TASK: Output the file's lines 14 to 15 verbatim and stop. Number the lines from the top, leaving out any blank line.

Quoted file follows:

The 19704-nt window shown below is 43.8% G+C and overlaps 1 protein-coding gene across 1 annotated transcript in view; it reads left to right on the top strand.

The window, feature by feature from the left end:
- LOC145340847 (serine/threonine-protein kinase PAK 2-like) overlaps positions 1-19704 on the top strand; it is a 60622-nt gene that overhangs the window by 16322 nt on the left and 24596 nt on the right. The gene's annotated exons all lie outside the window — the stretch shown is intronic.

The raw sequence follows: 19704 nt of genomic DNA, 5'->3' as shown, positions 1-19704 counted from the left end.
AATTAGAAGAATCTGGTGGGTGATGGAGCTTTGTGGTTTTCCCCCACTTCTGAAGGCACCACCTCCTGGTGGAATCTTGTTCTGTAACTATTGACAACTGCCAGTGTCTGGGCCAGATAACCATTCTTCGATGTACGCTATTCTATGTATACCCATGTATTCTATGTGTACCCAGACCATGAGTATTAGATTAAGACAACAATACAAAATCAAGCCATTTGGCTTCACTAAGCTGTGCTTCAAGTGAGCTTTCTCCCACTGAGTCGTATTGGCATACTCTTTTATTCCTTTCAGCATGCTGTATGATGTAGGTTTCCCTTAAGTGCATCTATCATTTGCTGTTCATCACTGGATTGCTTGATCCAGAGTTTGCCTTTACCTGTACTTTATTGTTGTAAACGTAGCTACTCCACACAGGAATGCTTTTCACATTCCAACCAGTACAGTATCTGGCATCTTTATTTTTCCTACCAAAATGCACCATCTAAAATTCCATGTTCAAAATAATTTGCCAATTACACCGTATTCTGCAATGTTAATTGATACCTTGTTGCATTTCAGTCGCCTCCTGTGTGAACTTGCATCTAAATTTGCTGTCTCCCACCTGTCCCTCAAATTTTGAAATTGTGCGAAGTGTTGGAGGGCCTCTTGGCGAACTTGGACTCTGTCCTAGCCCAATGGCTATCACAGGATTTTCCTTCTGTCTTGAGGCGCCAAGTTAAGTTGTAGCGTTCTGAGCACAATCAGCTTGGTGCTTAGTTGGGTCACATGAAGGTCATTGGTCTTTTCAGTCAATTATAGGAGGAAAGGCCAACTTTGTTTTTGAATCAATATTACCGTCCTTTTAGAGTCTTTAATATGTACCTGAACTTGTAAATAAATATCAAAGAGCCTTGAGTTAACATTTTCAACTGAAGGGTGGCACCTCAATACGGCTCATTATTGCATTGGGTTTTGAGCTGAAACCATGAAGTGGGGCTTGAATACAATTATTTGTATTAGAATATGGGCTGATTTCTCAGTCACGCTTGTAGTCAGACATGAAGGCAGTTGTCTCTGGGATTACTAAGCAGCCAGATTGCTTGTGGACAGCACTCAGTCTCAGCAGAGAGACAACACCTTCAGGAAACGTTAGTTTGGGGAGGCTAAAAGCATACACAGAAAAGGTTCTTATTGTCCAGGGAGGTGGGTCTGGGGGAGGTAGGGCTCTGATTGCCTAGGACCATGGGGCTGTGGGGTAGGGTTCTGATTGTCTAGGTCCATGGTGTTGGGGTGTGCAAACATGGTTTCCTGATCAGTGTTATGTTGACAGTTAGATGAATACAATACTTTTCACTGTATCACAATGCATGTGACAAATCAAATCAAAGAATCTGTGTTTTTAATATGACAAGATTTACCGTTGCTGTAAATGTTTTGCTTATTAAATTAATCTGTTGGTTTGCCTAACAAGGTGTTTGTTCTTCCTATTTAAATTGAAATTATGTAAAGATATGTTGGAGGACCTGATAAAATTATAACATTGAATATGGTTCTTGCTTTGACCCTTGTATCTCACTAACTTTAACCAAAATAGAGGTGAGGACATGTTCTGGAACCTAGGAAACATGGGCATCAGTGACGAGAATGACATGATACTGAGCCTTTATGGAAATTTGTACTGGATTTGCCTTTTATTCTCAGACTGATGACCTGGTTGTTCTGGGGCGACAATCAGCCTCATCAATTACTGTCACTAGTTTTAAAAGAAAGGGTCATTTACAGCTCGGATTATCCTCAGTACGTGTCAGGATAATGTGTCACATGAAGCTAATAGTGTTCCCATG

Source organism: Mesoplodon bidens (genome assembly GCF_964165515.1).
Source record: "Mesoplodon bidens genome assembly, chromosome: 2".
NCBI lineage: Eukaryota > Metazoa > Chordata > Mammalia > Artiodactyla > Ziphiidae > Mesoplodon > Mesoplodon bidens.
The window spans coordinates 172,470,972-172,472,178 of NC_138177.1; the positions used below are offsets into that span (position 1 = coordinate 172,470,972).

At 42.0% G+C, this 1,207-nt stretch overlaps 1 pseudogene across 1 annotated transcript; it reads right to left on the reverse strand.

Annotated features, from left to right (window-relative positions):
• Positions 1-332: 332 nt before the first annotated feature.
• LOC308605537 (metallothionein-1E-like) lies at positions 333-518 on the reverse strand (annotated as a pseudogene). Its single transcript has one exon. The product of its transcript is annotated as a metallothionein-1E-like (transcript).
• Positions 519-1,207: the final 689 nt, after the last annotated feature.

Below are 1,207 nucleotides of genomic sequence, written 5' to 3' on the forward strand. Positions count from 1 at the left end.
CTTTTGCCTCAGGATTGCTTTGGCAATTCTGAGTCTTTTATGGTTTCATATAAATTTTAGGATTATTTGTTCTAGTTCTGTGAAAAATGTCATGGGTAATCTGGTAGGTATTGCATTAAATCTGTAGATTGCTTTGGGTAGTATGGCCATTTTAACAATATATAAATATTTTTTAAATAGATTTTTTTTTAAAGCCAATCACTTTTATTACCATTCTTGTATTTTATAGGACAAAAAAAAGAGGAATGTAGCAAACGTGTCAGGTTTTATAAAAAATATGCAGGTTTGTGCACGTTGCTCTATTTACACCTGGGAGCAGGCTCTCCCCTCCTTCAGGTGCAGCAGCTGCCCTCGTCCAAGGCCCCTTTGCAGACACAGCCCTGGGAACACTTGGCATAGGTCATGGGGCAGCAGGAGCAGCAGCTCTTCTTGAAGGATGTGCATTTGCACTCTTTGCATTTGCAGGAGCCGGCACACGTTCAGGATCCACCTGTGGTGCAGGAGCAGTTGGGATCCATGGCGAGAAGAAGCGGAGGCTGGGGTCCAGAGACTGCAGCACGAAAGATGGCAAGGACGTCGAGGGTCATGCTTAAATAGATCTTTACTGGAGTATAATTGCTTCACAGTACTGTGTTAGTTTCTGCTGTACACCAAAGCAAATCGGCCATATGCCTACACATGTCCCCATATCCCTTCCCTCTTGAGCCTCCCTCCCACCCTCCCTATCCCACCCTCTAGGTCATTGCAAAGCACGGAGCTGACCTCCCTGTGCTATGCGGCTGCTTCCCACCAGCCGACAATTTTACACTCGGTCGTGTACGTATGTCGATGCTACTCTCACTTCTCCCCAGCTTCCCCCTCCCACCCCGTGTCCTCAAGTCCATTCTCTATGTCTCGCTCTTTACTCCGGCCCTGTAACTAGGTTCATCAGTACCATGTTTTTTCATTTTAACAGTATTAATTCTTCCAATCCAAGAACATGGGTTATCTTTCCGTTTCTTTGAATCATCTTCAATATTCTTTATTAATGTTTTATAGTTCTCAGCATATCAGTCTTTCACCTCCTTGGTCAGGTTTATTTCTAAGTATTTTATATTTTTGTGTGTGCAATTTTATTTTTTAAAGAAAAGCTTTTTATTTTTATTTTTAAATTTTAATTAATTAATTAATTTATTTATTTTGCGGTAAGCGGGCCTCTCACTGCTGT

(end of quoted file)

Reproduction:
• Positions 519-1,207: the final 689 nt, after the last annotated feature.

Below are 1,207 nucleotides of genomic sequence, written 5' to 3' on the forward strand. Positions count from 1 at the left end.